Fit Men Cook Founder Kevin Curry on Turning Passion into Profit

Fit Men Cook Founder Kevin Curry on Turning Passion into Profit

In 2012, when Kevin Curry launched Fit Men Cook, a blog to share his healthy food ideas and keep himself accountable and motivated on his fitness journey, he had no intention on building a business that would attract people from around the world. “It was a passion and I enjoyed (and still enjoy) sharing my journey in healthy eating with others. I realized that I could change careers when I started to receive opportunities to use products from major nutrition and consumer product companies. “Being paid to make recipes and do what I love?” It was a win,” says Kevin.

With over 1 million followers across social media channels, Kevin has mastered the art of creating visually appealing and mouthwatering dishes that not only educates diverse audiences but also builds communities around healthy eating.

Black Enterprise caught up with Kevin to learn more about how he quit his full time job in Communications at a large computer company to pursue his passion full time.

Describe your aha moment?
My “ah-ha” moment happened when I saw a photo of myself on my friend’s Facebook page. My initial reaction was a mixture of denial; surprise and quite truthfully, a little shame for letting myself go as much as I had. I was overweight and felt sluggish, and to compound the issue, my physician told me my blood pressure was steadily rising. So, I did what most people try to do– I started exercising to try to “out train” a poor diet.

I went to a half price bookstore, bought every single book about dieting and started studying nutrition. Shortly after, I got started cooking. I did not have much money so I started experimenting in the kitchen with different proteins and veggies in order to make simple, relatively inexpensive items, taste great. I vowed that I would never eat another boiled chicken breast again unless I had to!

Fitness is a lifelong journey and I could not imagine a life of eating boring, bland food just to be healthy.

You’ve found much success from social media channels such as, Instagram. Describe your targeted audience?

My followers are pretty diverse because finding ways to make healthy food fun and exciting crosses cultural, geographic, gender, age and pretty much all boundaries that traditionally segment markets. Healthy eating is more of a “behavioral aspect” so the “net is wide” and the makeup of the population is diverse. I’ve learned that it is a topic most people are concerned about. People are tired of feeling trapped by boring, healthy diets — they want new ideas!

Admittedly, since my accounts across social media are bilingual, I do have a significant Spanish-speaking following. While there may be language barriers, I’ve discovered we all speak a universal language — and that language is a desire to be healthy and live fulfilled lives.”

When I initially started my account, my meals were targeted to the very active individual because I thought that was who was following me. My perspective changed when “all of a sudden” I received emails from multiple individuals who were struggling with obesity and even had undergone gastric bypass surgery. Then I started receiving emails from youth in high school wanting quick snack ideas and then “soccer moms” who were wanting to cook healthy for their families and servicemen in the military needing quick, microwavable types of healthy meals. So I adapted my content strategy to make sure that I was posting recipes and information that could speak to a wider variety of people, and as such, I try to be responsible with the content and information I push across my channels.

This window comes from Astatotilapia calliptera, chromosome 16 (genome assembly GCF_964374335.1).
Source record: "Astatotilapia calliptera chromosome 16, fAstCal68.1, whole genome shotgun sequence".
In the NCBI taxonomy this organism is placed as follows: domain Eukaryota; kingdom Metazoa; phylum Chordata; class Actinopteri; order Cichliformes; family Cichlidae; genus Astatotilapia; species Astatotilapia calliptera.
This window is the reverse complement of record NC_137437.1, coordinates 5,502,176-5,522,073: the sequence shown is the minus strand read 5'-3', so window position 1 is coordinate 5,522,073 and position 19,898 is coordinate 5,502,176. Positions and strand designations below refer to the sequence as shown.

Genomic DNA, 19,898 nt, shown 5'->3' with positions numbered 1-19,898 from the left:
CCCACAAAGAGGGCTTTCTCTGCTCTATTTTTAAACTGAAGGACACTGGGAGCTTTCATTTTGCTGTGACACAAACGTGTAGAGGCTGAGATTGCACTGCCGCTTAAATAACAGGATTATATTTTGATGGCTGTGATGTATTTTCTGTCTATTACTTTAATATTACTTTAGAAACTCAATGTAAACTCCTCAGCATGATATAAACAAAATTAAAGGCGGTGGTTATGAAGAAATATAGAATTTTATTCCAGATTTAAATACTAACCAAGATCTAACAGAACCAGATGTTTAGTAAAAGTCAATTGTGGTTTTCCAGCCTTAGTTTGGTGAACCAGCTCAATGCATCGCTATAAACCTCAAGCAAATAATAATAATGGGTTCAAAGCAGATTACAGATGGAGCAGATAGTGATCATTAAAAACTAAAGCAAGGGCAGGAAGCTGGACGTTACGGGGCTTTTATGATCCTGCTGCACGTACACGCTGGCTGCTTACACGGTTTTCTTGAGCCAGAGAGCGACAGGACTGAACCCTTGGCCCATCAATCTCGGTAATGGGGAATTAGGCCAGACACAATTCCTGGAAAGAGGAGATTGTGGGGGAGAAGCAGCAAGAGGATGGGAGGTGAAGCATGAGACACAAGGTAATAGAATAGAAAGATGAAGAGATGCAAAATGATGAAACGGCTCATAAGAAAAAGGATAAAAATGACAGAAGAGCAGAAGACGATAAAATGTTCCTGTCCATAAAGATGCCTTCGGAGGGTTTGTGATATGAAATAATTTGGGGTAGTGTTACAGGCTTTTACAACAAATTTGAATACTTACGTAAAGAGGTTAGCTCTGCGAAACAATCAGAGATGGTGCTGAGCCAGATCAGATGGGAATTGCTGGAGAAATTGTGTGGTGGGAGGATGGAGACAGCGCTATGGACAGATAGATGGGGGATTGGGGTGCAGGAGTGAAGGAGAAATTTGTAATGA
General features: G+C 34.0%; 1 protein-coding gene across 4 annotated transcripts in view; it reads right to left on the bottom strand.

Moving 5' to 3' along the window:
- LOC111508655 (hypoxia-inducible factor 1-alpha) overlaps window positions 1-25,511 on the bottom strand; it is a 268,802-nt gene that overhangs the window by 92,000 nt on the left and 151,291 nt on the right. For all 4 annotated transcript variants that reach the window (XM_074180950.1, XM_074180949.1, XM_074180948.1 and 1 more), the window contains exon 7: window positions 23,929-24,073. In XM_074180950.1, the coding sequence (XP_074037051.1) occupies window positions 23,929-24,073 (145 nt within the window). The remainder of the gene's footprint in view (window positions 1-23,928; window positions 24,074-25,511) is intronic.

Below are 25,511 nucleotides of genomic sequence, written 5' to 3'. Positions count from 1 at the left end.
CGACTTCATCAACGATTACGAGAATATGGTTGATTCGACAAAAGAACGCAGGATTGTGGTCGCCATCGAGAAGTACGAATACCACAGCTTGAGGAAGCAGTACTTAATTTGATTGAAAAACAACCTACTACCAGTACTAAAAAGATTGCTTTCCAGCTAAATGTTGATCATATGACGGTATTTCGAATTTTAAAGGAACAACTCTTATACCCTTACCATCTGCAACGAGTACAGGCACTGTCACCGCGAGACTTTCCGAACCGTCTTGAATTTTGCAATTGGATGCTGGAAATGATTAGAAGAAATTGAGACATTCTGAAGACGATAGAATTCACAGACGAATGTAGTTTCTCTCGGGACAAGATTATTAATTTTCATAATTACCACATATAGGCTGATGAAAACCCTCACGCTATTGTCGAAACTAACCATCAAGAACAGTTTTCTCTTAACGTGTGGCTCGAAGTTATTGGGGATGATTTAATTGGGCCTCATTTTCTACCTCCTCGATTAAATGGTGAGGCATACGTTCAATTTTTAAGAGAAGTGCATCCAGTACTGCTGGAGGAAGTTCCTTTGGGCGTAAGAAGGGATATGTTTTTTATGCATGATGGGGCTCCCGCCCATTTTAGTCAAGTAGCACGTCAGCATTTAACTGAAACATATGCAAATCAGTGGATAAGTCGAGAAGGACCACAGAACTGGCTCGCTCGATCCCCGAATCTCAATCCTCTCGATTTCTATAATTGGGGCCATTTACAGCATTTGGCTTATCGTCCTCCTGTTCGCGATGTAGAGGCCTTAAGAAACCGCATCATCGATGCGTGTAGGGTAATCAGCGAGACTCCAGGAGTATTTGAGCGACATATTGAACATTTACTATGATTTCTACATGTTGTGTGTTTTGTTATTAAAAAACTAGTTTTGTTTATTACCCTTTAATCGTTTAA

What opportunities have emerged from launching Fit Men Cook?
I’ve been fortunate to forge multiple strategic partnerships and secure endorsements with various consumer product companies ranging from food & nutrition, to fitness and even to financial. Blogging is taking me around the US and more recently, around the world. I’ve even had the opportunity to work with high profile celebrities and athletes, consulting them on their diets and how they can make incremental changes in order to achieve their fitness goals.

In the world of social media, “creating buzz” is necessary. How do you select recipes that attract and engage diverse audiences?

Initially I posted what I ate daily, but that was time-consuming. Now, I base my weekly meals off items in my “idea journal.” I’ll think of various topics that I want to touch on and then think of meals to articulate those ideas. For instance, in the fall, people tend to eat heavier foods and crave comfort meals due to the weather.

What’s the best piece of advice that you never got but wish you had?

That I don’t have to look like a fitness cover model to be considered fit and healthy. When I initially started my journey I was set on looking like a fitness model or bodybuilder because I thought that meant I was finally healthy. Having to sacrifice so many foods that I enjoyed and maintaining a strict training schedule just to look like a bodybuilder was both challenging and enlightening. I learned that I was blurring the lines between “marketing/advertising” and “reality.” Those models were/are paid to look like that to sell products so there was purpose in their strict diets, supplementation and training. So essentially I was training and prepping for a photo shoot that was never planned.

Don’t misunderstand me —there’s absolutely nothing wrong with wanting to look like a fitness model. In fact, it can be a very healthy and motivating goal! What I am saying is not looking like them is not necessarily an indictment on your health. So, as long as my vitals are good, my strength is up and my clothes fit well and appropriately, how anyone else looks, has no bearing on how healthy I am or how I feel about myself.

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